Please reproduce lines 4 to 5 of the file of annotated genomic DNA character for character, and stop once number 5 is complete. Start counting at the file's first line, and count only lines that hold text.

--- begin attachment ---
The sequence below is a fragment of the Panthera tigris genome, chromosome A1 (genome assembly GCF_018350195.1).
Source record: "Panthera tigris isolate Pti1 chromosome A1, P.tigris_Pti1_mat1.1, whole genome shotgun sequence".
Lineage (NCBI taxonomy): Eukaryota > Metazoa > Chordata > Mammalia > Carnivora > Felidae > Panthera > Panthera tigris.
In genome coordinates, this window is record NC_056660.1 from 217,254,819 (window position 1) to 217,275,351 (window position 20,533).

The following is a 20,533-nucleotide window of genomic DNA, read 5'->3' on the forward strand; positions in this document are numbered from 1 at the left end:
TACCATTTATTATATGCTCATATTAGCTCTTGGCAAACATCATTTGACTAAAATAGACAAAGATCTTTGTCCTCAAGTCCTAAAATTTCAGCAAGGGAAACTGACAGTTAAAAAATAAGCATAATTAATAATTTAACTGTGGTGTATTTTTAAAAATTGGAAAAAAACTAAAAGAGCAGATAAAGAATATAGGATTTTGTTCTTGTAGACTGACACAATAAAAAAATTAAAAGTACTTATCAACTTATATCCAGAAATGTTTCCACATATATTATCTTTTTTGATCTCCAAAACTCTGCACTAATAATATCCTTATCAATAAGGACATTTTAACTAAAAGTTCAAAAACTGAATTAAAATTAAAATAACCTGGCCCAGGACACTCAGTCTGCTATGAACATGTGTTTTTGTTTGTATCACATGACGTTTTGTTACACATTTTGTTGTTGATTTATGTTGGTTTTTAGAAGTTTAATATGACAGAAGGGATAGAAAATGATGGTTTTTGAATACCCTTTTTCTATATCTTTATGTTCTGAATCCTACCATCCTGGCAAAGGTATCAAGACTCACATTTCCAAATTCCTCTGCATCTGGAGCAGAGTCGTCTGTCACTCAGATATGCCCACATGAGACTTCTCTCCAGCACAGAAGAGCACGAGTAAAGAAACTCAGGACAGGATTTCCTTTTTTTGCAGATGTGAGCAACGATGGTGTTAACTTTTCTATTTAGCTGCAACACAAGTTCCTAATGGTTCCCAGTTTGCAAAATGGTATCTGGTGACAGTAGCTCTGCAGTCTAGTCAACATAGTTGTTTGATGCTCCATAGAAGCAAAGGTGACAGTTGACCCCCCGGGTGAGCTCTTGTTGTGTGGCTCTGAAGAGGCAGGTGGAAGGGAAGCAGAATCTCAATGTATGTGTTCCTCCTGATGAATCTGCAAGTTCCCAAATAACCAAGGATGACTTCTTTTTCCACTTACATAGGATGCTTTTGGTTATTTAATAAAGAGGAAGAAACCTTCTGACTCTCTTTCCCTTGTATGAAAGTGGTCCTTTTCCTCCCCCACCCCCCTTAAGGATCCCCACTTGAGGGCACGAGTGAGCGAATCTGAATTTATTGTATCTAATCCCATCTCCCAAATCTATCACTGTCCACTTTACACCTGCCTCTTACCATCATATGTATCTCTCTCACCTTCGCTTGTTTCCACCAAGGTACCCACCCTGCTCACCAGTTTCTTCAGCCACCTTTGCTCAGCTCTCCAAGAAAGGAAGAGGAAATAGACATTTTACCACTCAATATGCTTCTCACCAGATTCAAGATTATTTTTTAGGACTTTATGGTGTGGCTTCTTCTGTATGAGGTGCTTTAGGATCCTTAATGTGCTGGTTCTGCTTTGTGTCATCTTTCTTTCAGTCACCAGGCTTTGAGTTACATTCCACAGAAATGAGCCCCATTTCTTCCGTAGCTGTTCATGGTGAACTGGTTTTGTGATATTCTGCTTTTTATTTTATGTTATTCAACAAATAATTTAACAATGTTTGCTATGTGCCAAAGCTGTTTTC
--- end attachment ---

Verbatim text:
In genome coordinates, this window is record NC_056660.1 from 217,254,819 (window position 1) to 217,275,351 (window position 20,533).

The following is a 20,533-nucleotide window of genomic DNA, read 5'->3' on the forward strand; positions in this document are numbered from 1 at the left end: